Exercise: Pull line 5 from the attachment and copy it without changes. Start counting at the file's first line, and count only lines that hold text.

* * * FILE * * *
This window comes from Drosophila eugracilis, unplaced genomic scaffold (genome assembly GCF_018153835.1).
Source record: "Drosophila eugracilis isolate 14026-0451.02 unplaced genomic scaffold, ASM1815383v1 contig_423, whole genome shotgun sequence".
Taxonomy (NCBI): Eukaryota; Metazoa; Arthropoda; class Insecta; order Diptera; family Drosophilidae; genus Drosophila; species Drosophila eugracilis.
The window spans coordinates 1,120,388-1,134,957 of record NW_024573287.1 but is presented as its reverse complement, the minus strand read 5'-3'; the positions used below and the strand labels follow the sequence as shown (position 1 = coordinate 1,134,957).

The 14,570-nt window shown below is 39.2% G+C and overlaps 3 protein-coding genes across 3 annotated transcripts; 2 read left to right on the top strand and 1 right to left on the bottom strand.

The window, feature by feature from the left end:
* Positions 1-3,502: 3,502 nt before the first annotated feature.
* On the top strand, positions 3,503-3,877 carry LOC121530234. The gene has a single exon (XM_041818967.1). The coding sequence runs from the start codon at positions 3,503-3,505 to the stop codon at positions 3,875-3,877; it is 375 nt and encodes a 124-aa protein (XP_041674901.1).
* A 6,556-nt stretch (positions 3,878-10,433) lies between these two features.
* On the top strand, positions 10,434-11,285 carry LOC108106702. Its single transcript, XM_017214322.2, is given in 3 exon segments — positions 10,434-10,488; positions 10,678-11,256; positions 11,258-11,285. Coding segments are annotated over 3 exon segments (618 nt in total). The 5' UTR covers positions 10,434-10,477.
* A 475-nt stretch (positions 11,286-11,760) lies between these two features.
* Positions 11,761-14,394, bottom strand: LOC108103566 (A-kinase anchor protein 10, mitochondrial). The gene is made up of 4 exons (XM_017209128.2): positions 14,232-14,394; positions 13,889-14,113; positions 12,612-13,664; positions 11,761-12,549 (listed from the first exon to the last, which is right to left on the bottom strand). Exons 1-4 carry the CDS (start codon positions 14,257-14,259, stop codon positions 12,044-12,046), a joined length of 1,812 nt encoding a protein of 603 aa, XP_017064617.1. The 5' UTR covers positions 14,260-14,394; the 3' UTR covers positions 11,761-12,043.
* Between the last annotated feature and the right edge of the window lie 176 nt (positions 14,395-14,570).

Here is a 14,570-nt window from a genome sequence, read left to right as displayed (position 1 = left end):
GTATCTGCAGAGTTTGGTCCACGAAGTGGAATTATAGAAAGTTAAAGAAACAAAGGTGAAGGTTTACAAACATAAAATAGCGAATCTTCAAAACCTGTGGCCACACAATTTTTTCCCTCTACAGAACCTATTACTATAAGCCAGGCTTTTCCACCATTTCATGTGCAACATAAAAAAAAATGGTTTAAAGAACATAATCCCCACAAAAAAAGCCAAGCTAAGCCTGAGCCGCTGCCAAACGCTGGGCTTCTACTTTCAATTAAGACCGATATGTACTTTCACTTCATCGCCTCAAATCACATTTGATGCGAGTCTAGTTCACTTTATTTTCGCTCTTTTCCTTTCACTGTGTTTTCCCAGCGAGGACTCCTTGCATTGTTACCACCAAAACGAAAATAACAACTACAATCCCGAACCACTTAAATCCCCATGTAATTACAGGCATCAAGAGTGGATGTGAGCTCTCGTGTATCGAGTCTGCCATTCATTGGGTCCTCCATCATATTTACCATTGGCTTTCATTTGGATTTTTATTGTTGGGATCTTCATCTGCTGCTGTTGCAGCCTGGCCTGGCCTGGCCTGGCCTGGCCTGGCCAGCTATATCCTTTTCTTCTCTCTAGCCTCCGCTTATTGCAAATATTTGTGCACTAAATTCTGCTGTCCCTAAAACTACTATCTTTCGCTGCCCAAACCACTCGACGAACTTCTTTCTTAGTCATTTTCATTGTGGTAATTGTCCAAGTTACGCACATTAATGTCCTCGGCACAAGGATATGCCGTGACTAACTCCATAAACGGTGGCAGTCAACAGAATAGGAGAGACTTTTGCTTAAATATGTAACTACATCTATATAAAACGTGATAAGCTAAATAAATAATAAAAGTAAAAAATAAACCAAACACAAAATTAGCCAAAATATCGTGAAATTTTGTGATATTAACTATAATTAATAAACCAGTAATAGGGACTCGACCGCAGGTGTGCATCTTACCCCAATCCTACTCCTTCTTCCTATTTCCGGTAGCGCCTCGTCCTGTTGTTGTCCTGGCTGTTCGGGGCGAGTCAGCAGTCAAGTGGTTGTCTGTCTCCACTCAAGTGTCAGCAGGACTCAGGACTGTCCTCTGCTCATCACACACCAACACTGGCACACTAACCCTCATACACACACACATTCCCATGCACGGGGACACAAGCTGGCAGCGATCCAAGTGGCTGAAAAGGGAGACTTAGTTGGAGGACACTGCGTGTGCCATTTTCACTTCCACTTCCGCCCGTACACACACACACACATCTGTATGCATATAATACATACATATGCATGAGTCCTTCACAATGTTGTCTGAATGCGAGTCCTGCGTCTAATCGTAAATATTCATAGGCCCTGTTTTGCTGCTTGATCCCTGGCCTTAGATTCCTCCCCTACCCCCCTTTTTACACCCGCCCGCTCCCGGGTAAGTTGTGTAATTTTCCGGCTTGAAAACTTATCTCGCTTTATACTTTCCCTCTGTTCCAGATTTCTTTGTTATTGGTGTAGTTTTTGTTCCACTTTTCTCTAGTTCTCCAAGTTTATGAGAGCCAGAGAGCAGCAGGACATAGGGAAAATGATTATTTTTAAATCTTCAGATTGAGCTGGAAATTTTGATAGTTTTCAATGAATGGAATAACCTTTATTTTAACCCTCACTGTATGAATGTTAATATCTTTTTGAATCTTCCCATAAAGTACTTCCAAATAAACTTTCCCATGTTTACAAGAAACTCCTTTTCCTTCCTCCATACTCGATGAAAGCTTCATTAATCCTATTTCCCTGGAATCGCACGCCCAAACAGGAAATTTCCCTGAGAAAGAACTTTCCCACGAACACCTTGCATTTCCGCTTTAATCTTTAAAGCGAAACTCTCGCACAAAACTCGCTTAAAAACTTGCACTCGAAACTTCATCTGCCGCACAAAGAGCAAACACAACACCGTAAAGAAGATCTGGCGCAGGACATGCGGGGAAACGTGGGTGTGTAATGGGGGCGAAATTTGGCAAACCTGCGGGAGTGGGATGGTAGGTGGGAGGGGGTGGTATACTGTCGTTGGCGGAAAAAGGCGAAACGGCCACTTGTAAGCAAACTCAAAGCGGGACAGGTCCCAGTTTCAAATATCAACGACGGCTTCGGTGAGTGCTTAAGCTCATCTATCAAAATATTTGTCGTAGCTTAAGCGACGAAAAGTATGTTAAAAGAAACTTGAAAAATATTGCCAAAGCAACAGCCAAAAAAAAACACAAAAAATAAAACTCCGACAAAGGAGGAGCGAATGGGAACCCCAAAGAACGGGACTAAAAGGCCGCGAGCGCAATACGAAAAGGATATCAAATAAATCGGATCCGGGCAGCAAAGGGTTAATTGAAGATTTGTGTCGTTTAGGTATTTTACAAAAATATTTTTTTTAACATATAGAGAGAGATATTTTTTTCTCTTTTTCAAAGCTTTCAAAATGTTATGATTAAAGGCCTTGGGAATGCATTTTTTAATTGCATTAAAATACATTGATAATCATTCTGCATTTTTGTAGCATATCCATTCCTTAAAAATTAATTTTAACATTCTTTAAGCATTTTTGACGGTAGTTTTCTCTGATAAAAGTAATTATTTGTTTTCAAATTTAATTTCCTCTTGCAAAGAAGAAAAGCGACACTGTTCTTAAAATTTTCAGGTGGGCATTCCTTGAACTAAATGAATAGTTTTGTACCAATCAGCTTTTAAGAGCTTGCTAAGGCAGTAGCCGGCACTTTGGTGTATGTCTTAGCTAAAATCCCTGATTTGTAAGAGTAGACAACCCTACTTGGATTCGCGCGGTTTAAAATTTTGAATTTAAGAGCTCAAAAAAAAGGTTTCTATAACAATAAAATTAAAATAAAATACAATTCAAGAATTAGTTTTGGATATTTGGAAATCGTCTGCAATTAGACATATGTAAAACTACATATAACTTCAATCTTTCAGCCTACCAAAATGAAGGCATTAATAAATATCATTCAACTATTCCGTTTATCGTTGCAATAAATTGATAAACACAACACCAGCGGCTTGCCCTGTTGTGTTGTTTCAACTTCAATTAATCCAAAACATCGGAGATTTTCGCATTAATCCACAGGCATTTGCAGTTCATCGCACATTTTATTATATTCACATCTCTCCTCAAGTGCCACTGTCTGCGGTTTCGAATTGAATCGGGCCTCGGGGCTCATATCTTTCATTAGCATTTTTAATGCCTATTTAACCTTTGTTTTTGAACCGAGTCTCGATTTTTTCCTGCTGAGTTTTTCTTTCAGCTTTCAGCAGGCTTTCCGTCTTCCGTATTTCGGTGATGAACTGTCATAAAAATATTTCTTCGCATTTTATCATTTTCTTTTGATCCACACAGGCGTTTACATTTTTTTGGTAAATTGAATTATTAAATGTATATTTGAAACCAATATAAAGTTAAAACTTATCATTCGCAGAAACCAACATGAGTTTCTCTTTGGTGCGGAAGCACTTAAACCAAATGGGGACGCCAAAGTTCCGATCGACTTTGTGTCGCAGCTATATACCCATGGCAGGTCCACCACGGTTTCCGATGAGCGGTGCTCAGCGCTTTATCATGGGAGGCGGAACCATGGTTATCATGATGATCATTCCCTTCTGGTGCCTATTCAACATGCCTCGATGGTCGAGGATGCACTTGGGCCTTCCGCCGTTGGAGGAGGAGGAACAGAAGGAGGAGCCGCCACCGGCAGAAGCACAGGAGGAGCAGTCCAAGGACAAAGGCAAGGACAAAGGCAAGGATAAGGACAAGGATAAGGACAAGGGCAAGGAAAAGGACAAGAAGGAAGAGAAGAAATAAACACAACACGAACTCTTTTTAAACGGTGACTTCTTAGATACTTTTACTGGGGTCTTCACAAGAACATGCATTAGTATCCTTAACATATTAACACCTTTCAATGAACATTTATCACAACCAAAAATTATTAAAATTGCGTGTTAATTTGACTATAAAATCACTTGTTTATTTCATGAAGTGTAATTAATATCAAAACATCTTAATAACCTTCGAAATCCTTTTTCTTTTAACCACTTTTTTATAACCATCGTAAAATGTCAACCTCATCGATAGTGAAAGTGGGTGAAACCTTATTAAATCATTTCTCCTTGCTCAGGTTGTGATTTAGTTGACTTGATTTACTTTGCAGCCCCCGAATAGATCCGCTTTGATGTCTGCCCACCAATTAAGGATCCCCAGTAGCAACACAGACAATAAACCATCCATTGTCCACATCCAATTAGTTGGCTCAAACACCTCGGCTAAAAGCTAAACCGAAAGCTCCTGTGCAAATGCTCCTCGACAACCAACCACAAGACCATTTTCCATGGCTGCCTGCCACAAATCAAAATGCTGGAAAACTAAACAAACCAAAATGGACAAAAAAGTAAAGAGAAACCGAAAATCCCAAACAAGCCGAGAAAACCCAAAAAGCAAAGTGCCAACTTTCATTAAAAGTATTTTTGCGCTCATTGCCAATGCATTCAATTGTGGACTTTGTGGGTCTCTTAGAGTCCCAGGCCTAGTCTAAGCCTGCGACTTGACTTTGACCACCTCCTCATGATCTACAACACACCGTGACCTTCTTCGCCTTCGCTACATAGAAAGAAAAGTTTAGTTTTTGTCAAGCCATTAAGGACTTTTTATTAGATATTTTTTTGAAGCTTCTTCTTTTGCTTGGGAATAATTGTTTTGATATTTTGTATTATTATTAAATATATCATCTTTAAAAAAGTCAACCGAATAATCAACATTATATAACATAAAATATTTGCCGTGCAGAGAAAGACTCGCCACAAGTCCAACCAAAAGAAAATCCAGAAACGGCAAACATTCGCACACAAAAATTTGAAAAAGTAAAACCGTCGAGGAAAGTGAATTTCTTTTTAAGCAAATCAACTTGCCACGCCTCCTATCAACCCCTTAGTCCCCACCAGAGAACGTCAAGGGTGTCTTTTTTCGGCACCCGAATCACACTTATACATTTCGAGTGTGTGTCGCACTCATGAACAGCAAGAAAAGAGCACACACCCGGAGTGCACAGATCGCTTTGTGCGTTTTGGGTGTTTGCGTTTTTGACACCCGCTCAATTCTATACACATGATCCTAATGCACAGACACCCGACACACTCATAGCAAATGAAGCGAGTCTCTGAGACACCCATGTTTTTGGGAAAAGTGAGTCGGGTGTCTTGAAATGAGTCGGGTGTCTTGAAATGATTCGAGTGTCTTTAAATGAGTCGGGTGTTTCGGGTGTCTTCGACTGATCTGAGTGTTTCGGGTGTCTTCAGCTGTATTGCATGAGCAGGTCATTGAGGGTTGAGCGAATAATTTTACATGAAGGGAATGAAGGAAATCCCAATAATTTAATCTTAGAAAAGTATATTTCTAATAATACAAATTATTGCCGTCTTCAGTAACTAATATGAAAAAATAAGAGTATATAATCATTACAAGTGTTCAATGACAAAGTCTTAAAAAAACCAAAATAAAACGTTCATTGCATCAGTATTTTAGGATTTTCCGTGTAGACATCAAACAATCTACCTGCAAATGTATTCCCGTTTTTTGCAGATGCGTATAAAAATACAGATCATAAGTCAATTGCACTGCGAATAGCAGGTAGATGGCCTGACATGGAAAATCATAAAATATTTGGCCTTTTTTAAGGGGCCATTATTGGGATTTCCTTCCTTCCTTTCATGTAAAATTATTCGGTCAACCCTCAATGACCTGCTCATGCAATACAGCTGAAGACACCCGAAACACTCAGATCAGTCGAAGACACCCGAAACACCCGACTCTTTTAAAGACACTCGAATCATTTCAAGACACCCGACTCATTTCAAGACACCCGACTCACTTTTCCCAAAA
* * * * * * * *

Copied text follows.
The 14,570-nt window shown below is 39.2% G+C and overlaps 3 protein-coding genes across 3 annotated transcripts; 2 read left to right on the top strand and 1 right to left on the bottom strand.